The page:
If you’re uncomfortable with the access an app you’re downloading is asking for, don’t allow it. If it’s a necessary permission, you can always enable it later. Treat your personal information (including social media accounts) just like your Social Security number. Keep it safe.

With so many apps to choose from, it’s tempting to download a bunch on impulse just because they seem cool. But just because your friends are buzzing about an app doesn’t mean you need it on your phone. Listen to their recommendations, but also factor in user reviews and your own research. In the end, it’s not really about the $1.99 you pay–it’s about the valuable home screen real estate you’re giving up and the privacy you could be sacrificing.

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Featured photo credit: Photo of an iPhone 5C/ Dedi Grigoroiu via shutterstock.com

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Last Updated on December 18, 2020

Can Technology have Biases Like Humans?

Can Technology have Biases Like Humans?
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Technology has taken a vantage leap in providing solutions for man. Before now, technology used to appear complex and would require a great deal of expertise to handle solutions available. Today, we have technology applicable in the simplest human activities as smart products with intelligent algorithms powering them as they make error-free judgments and provide intelligent and analytic solutions.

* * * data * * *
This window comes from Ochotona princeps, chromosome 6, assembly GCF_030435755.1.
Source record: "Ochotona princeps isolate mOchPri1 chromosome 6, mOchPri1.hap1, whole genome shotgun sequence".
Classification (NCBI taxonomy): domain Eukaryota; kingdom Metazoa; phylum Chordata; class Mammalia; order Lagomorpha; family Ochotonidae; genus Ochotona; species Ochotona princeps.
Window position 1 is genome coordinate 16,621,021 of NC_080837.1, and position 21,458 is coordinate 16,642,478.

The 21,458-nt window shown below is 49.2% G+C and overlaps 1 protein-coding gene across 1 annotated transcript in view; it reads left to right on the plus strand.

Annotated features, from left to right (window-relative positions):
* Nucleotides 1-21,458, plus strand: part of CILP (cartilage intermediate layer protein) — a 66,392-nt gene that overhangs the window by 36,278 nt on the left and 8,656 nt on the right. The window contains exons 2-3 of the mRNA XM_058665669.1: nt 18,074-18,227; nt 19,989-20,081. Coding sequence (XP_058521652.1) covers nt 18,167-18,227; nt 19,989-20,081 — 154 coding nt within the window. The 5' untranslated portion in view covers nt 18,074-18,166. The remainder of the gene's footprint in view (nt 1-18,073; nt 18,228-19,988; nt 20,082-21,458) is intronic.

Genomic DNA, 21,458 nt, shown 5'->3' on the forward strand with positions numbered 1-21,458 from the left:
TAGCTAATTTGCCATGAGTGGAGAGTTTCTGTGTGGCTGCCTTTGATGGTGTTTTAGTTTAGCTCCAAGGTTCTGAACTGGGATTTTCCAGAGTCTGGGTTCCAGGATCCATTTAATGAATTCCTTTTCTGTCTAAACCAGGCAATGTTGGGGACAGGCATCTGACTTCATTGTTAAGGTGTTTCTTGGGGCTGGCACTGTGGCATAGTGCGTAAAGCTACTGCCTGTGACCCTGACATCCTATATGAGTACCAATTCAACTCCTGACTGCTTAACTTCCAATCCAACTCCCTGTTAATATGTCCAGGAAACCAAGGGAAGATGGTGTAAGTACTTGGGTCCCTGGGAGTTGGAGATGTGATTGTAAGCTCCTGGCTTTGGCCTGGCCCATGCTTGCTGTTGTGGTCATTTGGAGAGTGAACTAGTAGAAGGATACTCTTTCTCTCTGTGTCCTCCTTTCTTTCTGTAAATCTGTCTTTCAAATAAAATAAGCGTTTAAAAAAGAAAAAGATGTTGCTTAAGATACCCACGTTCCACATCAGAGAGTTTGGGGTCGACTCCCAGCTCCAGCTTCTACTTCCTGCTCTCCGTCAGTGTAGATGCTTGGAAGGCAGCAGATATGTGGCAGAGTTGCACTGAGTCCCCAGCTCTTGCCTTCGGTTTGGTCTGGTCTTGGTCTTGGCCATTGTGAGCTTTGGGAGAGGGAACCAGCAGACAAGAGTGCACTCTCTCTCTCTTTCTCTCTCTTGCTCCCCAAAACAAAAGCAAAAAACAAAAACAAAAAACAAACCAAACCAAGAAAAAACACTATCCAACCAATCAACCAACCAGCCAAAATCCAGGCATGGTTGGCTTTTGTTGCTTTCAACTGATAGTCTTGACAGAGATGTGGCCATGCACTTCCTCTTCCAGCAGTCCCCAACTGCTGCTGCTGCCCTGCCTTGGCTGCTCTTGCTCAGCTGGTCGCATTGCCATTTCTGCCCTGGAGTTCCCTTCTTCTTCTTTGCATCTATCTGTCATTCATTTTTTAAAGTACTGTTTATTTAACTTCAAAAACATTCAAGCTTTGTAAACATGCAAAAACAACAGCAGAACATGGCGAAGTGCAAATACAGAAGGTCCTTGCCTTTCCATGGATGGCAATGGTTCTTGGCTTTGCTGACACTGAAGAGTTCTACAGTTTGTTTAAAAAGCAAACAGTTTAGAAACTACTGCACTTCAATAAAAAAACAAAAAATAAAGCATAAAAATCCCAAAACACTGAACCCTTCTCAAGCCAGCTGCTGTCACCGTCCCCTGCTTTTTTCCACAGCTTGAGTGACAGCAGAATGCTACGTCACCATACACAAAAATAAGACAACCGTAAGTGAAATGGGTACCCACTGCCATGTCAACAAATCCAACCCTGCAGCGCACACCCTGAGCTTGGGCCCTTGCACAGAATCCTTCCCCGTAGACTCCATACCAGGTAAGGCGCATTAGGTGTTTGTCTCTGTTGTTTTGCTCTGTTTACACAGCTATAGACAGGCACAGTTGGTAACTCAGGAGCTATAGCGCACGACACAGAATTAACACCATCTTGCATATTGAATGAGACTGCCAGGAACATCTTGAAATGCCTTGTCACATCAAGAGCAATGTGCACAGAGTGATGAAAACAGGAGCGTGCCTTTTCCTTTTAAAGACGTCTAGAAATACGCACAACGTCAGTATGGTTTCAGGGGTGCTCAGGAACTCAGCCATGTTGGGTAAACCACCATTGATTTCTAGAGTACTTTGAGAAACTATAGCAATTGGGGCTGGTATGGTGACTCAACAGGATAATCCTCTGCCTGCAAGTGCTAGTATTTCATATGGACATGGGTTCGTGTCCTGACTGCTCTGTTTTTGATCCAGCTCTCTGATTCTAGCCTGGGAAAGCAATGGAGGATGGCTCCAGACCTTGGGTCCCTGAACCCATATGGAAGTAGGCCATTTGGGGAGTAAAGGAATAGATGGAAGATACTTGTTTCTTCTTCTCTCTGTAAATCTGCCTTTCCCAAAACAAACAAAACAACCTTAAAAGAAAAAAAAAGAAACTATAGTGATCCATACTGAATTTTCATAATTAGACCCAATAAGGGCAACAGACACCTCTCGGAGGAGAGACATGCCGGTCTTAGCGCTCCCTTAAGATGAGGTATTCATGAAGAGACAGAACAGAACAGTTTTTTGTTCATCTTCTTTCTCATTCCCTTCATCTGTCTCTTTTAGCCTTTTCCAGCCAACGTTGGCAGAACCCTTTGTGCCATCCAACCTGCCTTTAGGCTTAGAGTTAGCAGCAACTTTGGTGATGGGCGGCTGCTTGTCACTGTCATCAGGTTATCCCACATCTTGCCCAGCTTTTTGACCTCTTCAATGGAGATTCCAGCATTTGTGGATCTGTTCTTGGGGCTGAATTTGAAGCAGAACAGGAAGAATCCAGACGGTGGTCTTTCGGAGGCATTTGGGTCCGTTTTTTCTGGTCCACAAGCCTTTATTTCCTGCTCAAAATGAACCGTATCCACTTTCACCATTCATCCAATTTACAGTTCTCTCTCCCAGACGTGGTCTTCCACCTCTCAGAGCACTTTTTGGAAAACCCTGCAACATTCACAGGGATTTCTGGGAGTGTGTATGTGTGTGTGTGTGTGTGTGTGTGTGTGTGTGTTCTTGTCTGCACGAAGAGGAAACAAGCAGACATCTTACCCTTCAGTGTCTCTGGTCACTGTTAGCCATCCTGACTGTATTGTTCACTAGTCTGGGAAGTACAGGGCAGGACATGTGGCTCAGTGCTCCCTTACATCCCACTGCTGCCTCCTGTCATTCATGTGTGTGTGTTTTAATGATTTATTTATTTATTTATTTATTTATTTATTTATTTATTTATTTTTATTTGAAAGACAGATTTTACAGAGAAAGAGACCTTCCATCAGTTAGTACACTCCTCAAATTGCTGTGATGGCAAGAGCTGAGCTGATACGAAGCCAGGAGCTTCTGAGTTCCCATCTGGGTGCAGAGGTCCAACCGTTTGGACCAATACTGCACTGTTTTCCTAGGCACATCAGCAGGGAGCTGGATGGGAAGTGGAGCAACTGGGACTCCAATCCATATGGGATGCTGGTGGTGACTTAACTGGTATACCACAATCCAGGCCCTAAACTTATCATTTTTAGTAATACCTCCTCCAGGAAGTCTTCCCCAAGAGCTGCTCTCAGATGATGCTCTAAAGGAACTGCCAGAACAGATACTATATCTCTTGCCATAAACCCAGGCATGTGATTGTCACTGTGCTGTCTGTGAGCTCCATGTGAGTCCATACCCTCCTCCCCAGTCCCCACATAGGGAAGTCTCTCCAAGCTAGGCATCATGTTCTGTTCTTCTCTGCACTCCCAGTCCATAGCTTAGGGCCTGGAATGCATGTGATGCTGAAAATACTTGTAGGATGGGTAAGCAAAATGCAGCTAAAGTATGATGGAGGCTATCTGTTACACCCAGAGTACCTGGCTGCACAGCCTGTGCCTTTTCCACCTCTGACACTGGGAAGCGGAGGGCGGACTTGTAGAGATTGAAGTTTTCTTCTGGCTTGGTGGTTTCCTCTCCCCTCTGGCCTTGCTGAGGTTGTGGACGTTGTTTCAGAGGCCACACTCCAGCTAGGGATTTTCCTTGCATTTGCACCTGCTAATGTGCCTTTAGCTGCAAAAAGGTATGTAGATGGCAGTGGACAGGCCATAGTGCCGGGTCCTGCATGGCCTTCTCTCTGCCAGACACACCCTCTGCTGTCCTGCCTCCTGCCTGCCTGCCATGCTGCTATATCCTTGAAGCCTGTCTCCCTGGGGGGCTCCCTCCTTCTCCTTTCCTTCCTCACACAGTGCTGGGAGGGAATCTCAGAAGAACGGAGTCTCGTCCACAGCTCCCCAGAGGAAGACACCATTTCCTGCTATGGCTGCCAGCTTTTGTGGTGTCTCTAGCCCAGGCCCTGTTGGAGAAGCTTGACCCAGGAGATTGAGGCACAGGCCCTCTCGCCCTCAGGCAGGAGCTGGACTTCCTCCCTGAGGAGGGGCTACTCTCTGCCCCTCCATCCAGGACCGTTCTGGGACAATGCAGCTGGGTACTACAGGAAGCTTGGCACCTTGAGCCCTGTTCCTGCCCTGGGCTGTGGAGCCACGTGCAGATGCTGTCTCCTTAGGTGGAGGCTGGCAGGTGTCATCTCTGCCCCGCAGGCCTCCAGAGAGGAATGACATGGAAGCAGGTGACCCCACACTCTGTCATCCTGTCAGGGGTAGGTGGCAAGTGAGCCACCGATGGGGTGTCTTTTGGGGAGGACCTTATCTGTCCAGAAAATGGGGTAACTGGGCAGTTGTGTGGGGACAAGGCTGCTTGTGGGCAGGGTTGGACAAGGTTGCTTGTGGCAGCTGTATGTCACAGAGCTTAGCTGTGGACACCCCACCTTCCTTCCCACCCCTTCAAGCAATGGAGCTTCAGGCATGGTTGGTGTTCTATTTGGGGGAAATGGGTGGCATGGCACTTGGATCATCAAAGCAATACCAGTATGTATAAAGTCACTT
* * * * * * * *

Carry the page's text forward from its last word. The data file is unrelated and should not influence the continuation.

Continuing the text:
Does technology have all the answers?

This article from Credit Suisse, tells us that technology does not have all the answers because it has been found to exhibit “similar biases,” as humans. No one can discredit the impact of technology, but it is not totally free of human input and this is the reason we experience these biases in many areas we have technology holding foot.

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Creating technological solutions transparently

This article suggests that the process of creating technological solutions be made transparent and subject to contribution from many people who would end up as users of the product – male, female, young, old, learned, unlearned and all other preferences as we have them. It also underscores the importance of having women on product development teams. This approach is not sure to eliminate all forms of bias, but it is a good way to start in order to appraise the full benefits of technology.

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Technology as the connecting tool

Technology so far has been a major connecting tool amongst us humans. It is used and appreciated by all regardless of race, language and sex. In order to keep it less subjective to these arguments about human biases. I believe we should gather opinions on products and solutions before making them available to the public. This could be done by gathering input from intended target users and receiving feedback across the stages of production.

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“Recognizing the problem is a start…success will depend on inclusive technologies that meet this vast untapped market.” This cannot be more apt especially at a time when we look up to technology for solutions. We should not muzzle our progress with technology by battling algorithm bias. The first way to avoid this battle is by reading this article here.